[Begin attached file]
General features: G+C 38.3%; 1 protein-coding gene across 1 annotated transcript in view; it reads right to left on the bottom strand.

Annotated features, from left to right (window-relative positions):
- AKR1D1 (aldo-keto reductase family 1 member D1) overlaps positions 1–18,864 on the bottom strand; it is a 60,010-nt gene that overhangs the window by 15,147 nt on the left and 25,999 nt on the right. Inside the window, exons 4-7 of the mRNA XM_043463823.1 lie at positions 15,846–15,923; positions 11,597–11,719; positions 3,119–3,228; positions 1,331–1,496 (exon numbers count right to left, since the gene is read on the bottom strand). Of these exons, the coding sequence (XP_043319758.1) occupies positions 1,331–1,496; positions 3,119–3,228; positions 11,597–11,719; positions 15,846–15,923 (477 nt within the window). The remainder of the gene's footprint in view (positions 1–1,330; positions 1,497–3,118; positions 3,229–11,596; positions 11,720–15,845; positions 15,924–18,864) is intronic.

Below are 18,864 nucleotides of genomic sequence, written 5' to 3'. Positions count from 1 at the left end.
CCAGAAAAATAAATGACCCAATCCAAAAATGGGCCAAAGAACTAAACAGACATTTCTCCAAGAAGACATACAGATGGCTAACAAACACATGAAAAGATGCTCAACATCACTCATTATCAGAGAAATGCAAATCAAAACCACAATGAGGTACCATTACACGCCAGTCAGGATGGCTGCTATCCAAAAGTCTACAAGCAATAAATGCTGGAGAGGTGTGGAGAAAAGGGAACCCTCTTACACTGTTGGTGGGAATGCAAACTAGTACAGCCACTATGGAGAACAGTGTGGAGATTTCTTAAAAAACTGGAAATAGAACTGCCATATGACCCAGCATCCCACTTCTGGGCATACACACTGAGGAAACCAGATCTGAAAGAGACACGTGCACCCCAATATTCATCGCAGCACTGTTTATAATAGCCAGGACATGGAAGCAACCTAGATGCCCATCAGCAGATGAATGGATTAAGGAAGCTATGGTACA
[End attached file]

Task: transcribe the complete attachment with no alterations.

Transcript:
General features: G+C 38.3%; 1 protein-coding gene across 1 annotated transcript in view; it reads right to left on the bottom strand.

Annotated features, from left to right (window-relative positions):
- AKR1D1 (aldo-keto reductase family 1 member D1) overlaps positions 1–18,864 on the bottom strand; it is a 60,010-nt gene that overhangs the window by 15,147 nt on the left and 25,999 nt on the right. Inside the window, exons 4-7 of the mRNA XM_043463823.1 lie at positions 15,846–15,923; positions 11,597–11,719; positions 3,119–3,228; positions 1,331–1,496 (exon numbers count right to left, since the gene is read on the bottom strand). Of these exons, the coding sequence (XP_043319758.1) occupies positions 1,331–1,496; positions 3,119–3,228; positions 11,597–11,719; positions 15,846–15,923 (477 nt within the window). The remainder of the gene's footprint in view (positions 1–1,330; positions 1,497–3,118; positions 3,229–11,596; positions 11,720–15,845; positions 15,924–18,864) is intronic.

Below are 18,864 nucleotides of genomic sequence, written 5' to 3'. Positions count from 1 at the left end.
CCAGAAAAATAAATGACCCAATCCAAAAATGGGCCAAAGAACTAAACAGACATTTCTCCAAGAAGACATACAGATGGCTAACAAACACATGAAAAGATGCTCAACATCACTCATTATCAGAGAAATGCAAATCAAAACCACAATGAGGTACCATTACACGCCAGTCAGGATGGCTGCTATCCAAAAGTCTACAAGCAATAAATGCTGGAGAGGTGTGGAGAAAAGGGAACCCTCTTACACTGTTGGTGGGAATGCAAACTAGTACAGCCACTATGGAGAACAGTGTGGAGATTTCTTAAAAAACTGGAAATAGAACTGCCATATGACCCAGCATCCCACTTCTGGGCATACACACTGAGGAAACCAGATCTGAAAGAGACACGTGCACCCCAATATTCATCGCAGCACTGTTTATAATAGCCAGGACATGGAAGCAACCTAGATGCCCATCAGCAGATGAATGGATTAAGGAAGCTATGGTACA